Yesterday, a ceremony was held in Lubmin, Germany to inaugurate the Nord Stream gas pipeline, connecting natural gas in Russia to Western Europe. The new pipeline is unique in that it goes directly to Germany from Russia without passing through any other country. The pipeline runs along the bottom of the Baltic Sea, past the coasts of Finland, Sweden, and Denmark. The inauguration event is being highly touted by the respective governments. In attendance are Russian President Dmitry Medvedev, German Chancellor Angela Merkel, Dutch Prime Minister Mark Rutte, French Prime Minister Francois Fillon, and EU Energy Commissioner Gunther Oettinger.
The Nord Stream pipeline is 1,220 kilometers (760 miles), linking the city of Vyborg, Russia which is 130 km northwest of St. Petersburg, to Greifswald, Germany, directly north of Berlin. It cost about 7.4 billion Euros ($10.2 billion) and is capable of delivering 55 billion cubic meters of gas per year. The project was championed by former German Chancellor Gerhard Schroder, who is now the chairman of the Nord Stream shareholders’ committee.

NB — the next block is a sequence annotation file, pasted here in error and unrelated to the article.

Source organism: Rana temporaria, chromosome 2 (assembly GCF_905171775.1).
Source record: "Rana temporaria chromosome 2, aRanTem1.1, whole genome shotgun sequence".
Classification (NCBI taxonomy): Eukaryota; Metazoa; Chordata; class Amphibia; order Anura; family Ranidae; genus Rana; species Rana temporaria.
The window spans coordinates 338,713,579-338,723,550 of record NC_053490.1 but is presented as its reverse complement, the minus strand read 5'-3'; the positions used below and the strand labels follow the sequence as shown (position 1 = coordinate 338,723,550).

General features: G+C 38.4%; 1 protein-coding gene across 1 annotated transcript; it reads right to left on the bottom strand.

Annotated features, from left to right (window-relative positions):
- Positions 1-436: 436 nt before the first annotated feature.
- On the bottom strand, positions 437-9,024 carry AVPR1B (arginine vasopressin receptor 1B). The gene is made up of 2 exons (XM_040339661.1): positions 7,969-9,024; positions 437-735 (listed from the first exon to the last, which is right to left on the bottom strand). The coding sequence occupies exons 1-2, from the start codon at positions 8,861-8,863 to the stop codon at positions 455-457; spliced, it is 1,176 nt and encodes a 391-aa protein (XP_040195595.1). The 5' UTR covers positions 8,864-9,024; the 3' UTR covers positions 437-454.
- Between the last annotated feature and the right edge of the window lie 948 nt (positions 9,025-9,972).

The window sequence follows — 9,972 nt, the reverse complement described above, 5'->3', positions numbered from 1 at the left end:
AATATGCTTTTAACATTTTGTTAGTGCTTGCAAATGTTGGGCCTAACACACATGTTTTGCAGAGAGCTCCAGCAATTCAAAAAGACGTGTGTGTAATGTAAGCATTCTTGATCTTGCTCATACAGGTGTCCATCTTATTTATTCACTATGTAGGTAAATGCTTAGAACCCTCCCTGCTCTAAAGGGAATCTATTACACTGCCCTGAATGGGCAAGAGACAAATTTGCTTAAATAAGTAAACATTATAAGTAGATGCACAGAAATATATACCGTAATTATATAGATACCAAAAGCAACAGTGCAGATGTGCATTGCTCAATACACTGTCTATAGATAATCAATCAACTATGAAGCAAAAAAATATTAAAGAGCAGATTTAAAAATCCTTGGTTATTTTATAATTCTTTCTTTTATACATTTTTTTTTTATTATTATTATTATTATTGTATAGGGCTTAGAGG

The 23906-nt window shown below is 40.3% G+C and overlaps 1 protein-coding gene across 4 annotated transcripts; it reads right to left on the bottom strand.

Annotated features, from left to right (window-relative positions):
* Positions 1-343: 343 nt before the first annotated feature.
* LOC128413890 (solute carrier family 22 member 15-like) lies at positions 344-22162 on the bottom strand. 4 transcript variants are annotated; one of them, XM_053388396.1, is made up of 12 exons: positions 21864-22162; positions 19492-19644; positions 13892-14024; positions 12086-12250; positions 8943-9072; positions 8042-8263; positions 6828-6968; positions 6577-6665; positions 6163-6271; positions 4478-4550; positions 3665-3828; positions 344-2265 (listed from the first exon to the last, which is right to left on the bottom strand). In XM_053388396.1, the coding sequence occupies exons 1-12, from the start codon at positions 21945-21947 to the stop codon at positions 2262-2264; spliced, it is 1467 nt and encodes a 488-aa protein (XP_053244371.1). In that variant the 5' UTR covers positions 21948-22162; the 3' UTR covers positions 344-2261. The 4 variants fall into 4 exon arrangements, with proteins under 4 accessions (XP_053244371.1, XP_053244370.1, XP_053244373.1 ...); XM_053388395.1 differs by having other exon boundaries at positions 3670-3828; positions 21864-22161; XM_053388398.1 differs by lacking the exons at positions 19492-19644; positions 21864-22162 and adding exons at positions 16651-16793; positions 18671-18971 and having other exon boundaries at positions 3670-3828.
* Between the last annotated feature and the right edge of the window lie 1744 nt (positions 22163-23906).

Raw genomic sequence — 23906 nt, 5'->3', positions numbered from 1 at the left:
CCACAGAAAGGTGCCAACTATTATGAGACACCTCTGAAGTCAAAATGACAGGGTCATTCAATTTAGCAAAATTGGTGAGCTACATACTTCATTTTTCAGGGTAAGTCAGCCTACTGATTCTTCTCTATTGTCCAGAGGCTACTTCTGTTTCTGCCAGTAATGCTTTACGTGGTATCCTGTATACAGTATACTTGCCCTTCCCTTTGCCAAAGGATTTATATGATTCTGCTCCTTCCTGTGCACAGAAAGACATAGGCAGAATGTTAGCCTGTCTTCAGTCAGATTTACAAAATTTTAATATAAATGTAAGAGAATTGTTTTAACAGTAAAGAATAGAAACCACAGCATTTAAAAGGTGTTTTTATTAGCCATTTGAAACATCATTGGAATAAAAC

Nord Stream will connect with the German grid through the OPAL pipeline which covers Eastern Germany, and the still-under-construction NEL pipeline which services Western Germany. The Nord Stream actually has two parallel lines which can each deliver 27.5 billion cubic meters annually. The second line is set to be completed in 2012. The possibility still exists for constructing a third parallel line, but only if it is commercially viable.
At the present, the new pipeline has received orders to deliver about 22 billion cubic meters per year, less than half its capacity. While this may concern some investors who would like to see a quicker return on their investment, it is not uncommon for such huge projects. According to Vladimir Feygin, president of the Russian Institute for Energy and Finance, pipelines like the Nord Stream are built for their long term contracts. The pipeline will be able to increase output if and when it is necessary.
According to Matthias Warnig, managing director of the German-Russian gas pipeline consortium, it would take between 14 and 15 years to recoup the expense if the pipeline operates at full capacity. At less than half capacity, it may take much longer.
Environmentalists are on the fence in approving/disapproving the project. Gas is a fossil fuel that emits greenhouse gases when burned, but in far less quantity than other fossil fuels like coal. For this reasons, groups like Greenpeace are in favor of it. The greater concern is the ecological impact the pipeline may have in the Baltic Sea. Environmental planning and monitoring were done by Nord Stream to the tune of over 100 million Euro ($138 million). Nonetheless, the pipeline will have an impact on the fragile benthic ecosystem of the Baltic.
Article by David A. Gabel, appearing courtesy Environmental News Network.